The USDA and DOJ May Finally Address Obvious Livestock Industry Monopolies
photo: S. Novak
Last week the USDA and DOJ met to discuss the current face of the livestock industry. The picture is grim. Let go of any false visions of idyllic farm animals grazing on the pasture and replace that image with the massive corporations that currently monopolize the industry. An overstatement it is not--currently, four companies process 80 percent of U.S. beef--that's 4 out of every 5 beef cattle. Pork is much the same with 66 percent of all pigs coming from four companies. According to Civil Eats, 500 ranchers, farmers, workers, and concerned consumers turned out for the public forum and an estimated 2,000 people in the audience the next day for the official hearing. But will anything come of it?Agriculture Secretary Tom Vilsack and Attorney General Eric Holder listened to grievances from a host of organizations hurt by a livestock monopoly. The top four beef companies have increased their control of the industry dramatically from 36 percent to 80 percent since 1980. As livestock monopolies close in on the remaining farms, the consumer is left to suffer the repercussions.
"It's continually been a struggle to get access to packers," said Bob Mack, 50, who runs an 800-head cattle feedlot in Watertown, South Dakota. "Livestock production has become so concentrated that it's difficult for some producers even to participate."
Many farmers at the hearing commented that they had gone out of business because they haven't found a buyer for their livestock and still others can't get a fair price and haven't been able to pay higher feed costs, according to a story on ABC News.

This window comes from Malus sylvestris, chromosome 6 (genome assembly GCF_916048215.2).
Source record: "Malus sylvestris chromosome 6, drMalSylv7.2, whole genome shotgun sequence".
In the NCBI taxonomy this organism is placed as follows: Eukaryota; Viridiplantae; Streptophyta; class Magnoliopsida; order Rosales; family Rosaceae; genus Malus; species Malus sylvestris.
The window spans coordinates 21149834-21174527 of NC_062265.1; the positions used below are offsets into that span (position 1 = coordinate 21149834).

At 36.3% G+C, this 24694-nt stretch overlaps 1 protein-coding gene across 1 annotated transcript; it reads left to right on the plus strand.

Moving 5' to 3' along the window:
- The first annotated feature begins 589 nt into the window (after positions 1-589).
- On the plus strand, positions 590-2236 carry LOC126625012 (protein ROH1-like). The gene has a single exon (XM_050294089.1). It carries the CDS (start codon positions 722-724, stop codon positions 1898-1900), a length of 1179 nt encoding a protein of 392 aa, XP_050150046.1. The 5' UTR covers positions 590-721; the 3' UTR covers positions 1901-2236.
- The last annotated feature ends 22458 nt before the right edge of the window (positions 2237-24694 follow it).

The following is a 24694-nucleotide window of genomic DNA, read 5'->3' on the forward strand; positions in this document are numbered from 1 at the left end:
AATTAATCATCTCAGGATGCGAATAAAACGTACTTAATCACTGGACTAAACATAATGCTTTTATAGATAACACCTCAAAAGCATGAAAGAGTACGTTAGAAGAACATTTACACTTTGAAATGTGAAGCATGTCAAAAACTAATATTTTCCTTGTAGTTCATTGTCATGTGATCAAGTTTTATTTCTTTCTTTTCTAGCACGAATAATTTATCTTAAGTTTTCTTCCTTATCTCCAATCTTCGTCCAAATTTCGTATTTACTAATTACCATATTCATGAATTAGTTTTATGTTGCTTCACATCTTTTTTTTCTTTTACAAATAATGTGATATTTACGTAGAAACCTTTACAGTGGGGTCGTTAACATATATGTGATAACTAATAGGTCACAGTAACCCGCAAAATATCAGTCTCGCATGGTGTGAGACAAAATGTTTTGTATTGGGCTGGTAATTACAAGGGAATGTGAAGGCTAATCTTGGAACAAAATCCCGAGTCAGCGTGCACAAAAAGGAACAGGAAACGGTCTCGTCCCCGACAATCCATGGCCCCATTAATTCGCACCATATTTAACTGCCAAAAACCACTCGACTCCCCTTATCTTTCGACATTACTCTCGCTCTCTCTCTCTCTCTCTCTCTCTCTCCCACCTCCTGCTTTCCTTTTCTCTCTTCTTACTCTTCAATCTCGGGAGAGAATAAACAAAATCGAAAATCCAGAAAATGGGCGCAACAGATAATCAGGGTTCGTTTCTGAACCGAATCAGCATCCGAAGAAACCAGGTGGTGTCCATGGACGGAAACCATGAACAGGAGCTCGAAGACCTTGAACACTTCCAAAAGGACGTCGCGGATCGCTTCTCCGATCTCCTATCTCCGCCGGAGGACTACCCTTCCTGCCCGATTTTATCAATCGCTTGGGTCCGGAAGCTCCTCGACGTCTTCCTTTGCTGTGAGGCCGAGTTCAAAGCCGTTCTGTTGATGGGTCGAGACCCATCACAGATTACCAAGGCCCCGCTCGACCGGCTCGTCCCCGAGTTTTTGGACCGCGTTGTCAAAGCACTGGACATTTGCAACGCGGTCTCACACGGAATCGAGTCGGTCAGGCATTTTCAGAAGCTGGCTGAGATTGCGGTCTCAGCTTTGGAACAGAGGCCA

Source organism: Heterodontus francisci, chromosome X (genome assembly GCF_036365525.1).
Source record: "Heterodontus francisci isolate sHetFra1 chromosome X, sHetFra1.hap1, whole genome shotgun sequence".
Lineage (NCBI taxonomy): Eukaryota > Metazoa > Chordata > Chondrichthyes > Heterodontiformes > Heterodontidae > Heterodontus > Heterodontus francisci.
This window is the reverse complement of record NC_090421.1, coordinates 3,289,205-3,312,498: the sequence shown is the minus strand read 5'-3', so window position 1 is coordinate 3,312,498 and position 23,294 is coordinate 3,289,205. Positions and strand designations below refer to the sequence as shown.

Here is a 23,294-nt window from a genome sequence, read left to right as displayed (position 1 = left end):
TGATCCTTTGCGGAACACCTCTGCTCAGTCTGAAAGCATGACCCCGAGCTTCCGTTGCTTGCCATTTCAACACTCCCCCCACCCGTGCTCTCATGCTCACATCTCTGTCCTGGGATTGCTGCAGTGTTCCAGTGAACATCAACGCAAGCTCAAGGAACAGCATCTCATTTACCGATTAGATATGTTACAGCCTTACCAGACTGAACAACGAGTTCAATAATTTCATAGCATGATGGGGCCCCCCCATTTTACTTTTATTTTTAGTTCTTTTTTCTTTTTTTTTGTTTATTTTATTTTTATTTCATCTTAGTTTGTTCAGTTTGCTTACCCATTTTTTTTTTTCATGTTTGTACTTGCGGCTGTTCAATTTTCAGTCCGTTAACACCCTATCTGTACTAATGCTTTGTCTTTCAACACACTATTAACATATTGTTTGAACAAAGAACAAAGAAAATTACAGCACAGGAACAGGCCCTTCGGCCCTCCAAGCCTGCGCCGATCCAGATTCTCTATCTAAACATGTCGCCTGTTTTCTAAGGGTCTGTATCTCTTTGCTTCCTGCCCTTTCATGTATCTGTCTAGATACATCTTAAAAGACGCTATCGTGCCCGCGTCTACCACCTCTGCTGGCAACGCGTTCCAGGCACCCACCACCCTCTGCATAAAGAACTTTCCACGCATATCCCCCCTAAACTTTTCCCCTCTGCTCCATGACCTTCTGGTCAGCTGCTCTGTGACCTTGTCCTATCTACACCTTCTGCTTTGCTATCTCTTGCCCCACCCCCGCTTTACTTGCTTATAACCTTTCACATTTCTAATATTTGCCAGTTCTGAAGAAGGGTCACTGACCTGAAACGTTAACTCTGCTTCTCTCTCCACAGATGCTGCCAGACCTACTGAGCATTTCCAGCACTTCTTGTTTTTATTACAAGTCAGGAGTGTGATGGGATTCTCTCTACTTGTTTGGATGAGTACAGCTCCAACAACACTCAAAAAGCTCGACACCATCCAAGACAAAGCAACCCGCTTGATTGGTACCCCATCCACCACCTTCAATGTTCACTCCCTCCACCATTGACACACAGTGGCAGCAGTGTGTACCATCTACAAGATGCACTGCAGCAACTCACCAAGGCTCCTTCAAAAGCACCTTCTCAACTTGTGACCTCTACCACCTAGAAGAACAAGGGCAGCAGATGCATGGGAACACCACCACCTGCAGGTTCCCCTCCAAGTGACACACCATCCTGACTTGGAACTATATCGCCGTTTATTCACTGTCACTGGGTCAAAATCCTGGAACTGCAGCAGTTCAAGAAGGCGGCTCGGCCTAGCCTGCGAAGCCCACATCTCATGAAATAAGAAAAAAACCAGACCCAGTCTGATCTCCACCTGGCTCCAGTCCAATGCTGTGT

But it's consumers that end up paying the real prices. When eight meat producers have such control over the beef and pork industry it means that the decision of a corporation translates into decisions for our entire food supply. It's a scary proposition when it's dollar signs not public and livestock welfare that motivate an industry.
After the egg recall I wrote about what happens when an egg farmer can spread its disease to ½ billion eggs and 17 states and the meat issue is much the same, if not larger in scope. If factory farms didn't have the breadth and reach that they do today, then one farm couldn't inflict such widespread damage. Such monopolies are supposedly (I understand this is not always the case) not allowed to go on in business, so why is our nation's food system an exception? So few farms control our nation's dairy, meat, and seed industries (think Monsanto), so what now?
The USDA's New Proposed Rule
The USDA's new proposed rule would have a big impact on allowing smaller livestock producers to survive. Part of the proposed rule would make it easier for farmers to sue under the Depression-era Packers and Stockyards Act. Farmers would no longer need to prove industry-wide anticompetitive behavior to file suit. Accoding to BNET, the rule would also prevent cattle and hog buyers from paying more to big producers than they do to small ones. Additionally, it would prevent processors from making farmers take on additional debt for other equipment or upgrades unless the farmers will recoup 80 percent of the cost in doing business.
The USDA and the DOJ will meet this December to make a final decision. In the meantime, let your opinion be known here.
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